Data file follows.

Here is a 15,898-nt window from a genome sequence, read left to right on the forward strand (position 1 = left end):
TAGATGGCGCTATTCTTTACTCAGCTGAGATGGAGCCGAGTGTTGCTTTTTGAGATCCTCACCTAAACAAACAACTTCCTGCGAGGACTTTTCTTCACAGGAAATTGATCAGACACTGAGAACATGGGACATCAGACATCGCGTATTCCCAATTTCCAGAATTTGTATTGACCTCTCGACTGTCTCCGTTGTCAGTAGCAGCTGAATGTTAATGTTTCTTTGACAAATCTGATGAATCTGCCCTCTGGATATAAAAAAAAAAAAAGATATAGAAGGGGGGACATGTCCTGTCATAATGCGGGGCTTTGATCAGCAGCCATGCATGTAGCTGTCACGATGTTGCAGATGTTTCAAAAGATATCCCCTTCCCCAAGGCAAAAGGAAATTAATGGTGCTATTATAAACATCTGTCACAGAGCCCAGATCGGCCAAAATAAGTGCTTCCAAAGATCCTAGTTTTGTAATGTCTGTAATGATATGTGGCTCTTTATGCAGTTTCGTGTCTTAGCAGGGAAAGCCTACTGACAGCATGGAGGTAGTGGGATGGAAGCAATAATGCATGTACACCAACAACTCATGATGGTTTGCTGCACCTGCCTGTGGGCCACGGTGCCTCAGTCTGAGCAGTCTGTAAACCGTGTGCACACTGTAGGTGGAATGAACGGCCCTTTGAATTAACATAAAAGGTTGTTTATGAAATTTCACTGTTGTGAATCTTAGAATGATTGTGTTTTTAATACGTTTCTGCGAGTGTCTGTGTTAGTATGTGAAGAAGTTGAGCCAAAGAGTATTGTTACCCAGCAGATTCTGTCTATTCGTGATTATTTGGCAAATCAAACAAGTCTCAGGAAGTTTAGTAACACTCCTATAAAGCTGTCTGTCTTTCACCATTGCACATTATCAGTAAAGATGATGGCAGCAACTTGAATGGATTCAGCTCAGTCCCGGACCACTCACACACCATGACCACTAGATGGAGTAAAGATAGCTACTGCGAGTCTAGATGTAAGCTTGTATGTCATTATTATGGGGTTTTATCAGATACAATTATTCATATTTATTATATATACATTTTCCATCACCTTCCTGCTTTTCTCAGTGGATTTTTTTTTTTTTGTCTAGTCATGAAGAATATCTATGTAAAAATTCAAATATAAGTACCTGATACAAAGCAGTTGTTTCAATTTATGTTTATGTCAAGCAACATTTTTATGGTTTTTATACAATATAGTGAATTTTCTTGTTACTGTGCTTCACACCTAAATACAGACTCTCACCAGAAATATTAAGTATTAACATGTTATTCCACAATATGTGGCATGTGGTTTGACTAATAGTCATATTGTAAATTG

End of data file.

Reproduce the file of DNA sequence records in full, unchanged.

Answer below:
Here is a 15,898-nt window from a genome sequence, read left to right on the forward strand (position 1 = left end):
TAGATGGCGCTATTCTTTACTCAGCTGAGATGGAGCCGAGTGTTGCTTTTTGAGATCCTCACCTAAACAAACAACTTCCTGCGAGGACTTTTCTTCACAGGAAATTGATCAGACACTGAGAACATGGGACATCAGACATCGCGTATTCCCAATTTCCAGAATTTGTATTGACCTCTCGACTGTCTCCGTTGTCAGTAGCAGCTGAATGTTAATGTTTCTTTGACAAATCTGATGAATCTGCCCTCTGGATATAAAAAAAAAAAAAGATATAGAAGGGGGGACATGTCCTGTCATAATGCGGGGCTTTGATCAGCAGCCATGCATGTAGCTGTCACGATGTTGCAGATGTTTCAAAAGATATCCCCTTCCCCAAGGCAAAAGGAAATTAATGGTGCTATTATAAACATCTGTCACAGAGCCCAGATCGGCCAAAATAAGTGCTTCCAAAGATCCTAGTTTTGTAATGTCTGTAATGATATGTGGCTCTTTATGCAGTTTCGTGTCTTAGCAGGGAAAGCCTACTGACAGCATGGAGGTAGTGGGATGGAAGCAATAATGCATGTACACCAACAACTCATGATGGTTTGCTGCACCTGCCTGTGGGCCACGGTGCCTCAGTCTGAGCAGTCTGTAAACCGTGTGCACACTGTAGGTGGAATGAACGGCCCTTTGAATTAACATAAAAGGTTGTTTATGAAATTTCACTGTTGTGAATCTTAGAATGATTGTGTTTTTAATACGTTTCTGCGAGTGTCTGTGTTAGTATGTGAAGAAGTTGAGCCAAAGAGTATTGTTACCCAGCAGATTCTGTCTATTCGTGATTATTTGGCAAATCAAACAAGTCTCAGGAAGTTTAGTAACACTCCTATAAAGCTGTCTGTCTTTCACCATTGCACATTATCAGTAAAGATGATGGCAGCAACTTGAATGGATTCAGCTCAGTCCCGGACCACTCACACACCATGACCACTAGATGGAGTAAAGATAGCTACTGCGAGTCTAGATGTAAGCTTGTATGTCATTATTATGGGGTTTTATCAGATACAATTATTCATATTTATTATATATACATTTTCCATCACCTTCCTGCTTTTCTCAGTGGATTTTTTTTTTTTTGTCTAGTCATGAAGAATATCTATGTAAAAATTCAAATATAAGTACCTGATACAAAGCAGTTGTTTCAATTTATGTTTATGTCAAGCAACATTTTTATGGTTTTTATACAATATAGTGAATTTTCTTGTTACTGTGCTTCACACCTAAATACAGACTCTCACCAGAAATATTAAGTATTAACATGTTATTCCACAATATGTGGCATGTGGTTTGACTAATAGTCATATTGTAAATTG